Heavily-armed, masked paramilitary forces descended upon the Gogebic Taconite mining site in Wisconsin over the weekend, much to the chagrin of local residents and elected officials.

"I'm appalled," state Sen. Bob Jauch (D) told The Wisconsin State Journal on Monday. "There is no evidence to justify their presence."

Jaunch sent a letter to Gogebic President Bill Williams on Monday demanding the company remove the guards, which he called "common in third world countries," but stressed that "they don't belong in Northern Wisconsin."

The company brought in the paramilitary forces after being confronted by a group of about 15 protesters in June. At least one of the demonstrators, a young woman, was hit with misdemeanor charges for trying to take a camera away from one of the company's geologists. Gogebic claims they've since caught several people illegally camping on their property and did not want to take any chances.

The company hired by Gogebic is Arizona-based Bulletproof Securities, which boasts that many of their employees are ex-military and many of their clients are celebrities and government officials. They certainly look the part, too: photos of Bulletproof guards at the Gegebic site published by the Wisconsin progressive blog Blue Cheddar show men who look very much like special forces soldiers, complete with assault rifles and black masks.

“Do they have the authority to use those weapons? If so, on who?” Jauch asked the Journal. “I don’t know if there’s a hunting season right now except maybe for rabbit, but you shoot a rabbit with that, all you’ll end up with is fur. What would you use those weapons for except to hurt somebody?"

The mining site they're protecting in the Penokee Mountains is highly controversial and critics say in violation of a treaty with Native Americans.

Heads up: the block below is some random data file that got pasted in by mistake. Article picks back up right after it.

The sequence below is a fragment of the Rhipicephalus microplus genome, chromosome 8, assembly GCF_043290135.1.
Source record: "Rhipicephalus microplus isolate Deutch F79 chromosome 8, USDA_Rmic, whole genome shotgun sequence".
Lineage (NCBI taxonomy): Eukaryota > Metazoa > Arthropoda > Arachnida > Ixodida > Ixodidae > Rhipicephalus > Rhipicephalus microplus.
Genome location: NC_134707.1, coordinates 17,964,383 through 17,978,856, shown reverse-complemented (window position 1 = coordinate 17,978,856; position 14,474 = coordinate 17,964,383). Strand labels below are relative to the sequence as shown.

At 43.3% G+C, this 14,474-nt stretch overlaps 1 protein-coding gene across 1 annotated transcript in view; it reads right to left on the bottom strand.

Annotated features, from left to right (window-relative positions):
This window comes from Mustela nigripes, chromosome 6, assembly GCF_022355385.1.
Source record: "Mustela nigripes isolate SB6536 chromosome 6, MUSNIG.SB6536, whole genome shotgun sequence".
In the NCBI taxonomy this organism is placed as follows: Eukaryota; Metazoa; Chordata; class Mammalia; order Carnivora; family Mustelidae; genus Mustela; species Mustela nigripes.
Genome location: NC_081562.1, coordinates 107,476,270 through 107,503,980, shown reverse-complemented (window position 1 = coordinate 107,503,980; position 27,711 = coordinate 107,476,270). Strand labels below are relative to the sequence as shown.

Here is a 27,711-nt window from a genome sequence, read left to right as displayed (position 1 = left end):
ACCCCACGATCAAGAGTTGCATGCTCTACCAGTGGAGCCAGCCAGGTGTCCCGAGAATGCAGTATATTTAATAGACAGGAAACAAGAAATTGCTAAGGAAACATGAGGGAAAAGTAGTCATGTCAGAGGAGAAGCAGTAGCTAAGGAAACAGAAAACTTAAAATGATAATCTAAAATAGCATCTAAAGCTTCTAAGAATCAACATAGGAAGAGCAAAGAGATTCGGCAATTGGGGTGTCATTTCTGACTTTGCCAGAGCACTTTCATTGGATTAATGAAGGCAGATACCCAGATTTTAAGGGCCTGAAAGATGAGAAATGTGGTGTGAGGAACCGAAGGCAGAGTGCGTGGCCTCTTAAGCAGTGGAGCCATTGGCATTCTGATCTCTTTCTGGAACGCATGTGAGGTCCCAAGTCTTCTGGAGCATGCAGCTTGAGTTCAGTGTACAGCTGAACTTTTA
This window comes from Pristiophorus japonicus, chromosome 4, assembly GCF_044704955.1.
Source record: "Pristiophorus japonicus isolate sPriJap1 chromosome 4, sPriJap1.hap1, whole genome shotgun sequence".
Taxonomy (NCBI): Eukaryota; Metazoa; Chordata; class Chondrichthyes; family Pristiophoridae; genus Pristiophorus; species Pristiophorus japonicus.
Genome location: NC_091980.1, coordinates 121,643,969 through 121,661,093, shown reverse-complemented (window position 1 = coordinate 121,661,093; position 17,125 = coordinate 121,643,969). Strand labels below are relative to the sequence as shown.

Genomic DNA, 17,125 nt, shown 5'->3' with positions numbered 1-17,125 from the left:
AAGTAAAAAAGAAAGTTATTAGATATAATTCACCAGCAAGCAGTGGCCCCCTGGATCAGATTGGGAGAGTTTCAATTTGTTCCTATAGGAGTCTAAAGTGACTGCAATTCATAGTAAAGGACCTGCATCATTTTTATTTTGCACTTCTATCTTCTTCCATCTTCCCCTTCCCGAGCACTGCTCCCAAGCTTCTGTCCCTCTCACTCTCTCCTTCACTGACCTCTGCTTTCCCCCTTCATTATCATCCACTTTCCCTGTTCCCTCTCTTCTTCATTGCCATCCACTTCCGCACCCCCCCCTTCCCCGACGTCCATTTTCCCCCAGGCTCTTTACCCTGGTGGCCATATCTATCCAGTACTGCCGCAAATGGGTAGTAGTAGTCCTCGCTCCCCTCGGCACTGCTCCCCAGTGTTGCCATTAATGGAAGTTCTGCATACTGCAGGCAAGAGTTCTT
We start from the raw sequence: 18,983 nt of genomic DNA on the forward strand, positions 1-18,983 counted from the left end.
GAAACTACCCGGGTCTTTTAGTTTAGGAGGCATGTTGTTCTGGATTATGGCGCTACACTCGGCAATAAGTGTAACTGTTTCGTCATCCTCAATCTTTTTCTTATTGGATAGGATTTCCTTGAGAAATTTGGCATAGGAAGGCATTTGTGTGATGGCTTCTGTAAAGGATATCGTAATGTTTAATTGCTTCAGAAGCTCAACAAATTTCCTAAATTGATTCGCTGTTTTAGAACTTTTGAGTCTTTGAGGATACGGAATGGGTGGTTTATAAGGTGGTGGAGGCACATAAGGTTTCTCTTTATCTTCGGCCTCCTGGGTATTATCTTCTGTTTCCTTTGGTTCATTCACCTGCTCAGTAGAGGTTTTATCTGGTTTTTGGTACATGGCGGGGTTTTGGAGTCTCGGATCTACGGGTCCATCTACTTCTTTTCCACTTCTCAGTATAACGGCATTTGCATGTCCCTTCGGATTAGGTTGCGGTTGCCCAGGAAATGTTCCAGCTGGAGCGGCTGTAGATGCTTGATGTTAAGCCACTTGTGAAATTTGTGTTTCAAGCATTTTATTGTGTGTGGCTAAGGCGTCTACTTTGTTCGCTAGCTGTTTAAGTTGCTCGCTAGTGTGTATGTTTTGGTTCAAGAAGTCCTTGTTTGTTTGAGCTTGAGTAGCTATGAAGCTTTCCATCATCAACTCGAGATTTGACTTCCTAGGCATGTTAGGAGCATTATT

Video shot by Wisconsin-based website Indian Country TV over the weekend featured at least one of the paramilitaries wearing full camoflage and a military-style net over his face -- an image that would have been completed by an assault rifle, if he hadn't left it sitting on the passenger's seat of his vehicle, right next to a cameraman.

"What happened to your fancy guns?" the cameraman asked. "Look at that. Very close by. Who are you going to shoot?"

"It's a security protocol," the guard replied, refusing to provide his name or his employer's name.

"You're being caught up in a national phenomenon," the cameraman informed the guard. "We've got reporters calling from all over the country wondering about the occupation of Penokee Mountains Heritage Park by people who've got automatic weapons. And the question is, 'Why?'"

A spokesperson for Gogebic told The Cap Times on Tuesday that they're considering restricting their drilling sites from public access, which wouldn't be an option until December when the state begins accepting applications.

This video is from Indian Country TV, published July 7, 2013.


["Stock Photo: Police With A Weapon, A Special Unit" on Shutterstock.]

(H/T: Talking Points Memo)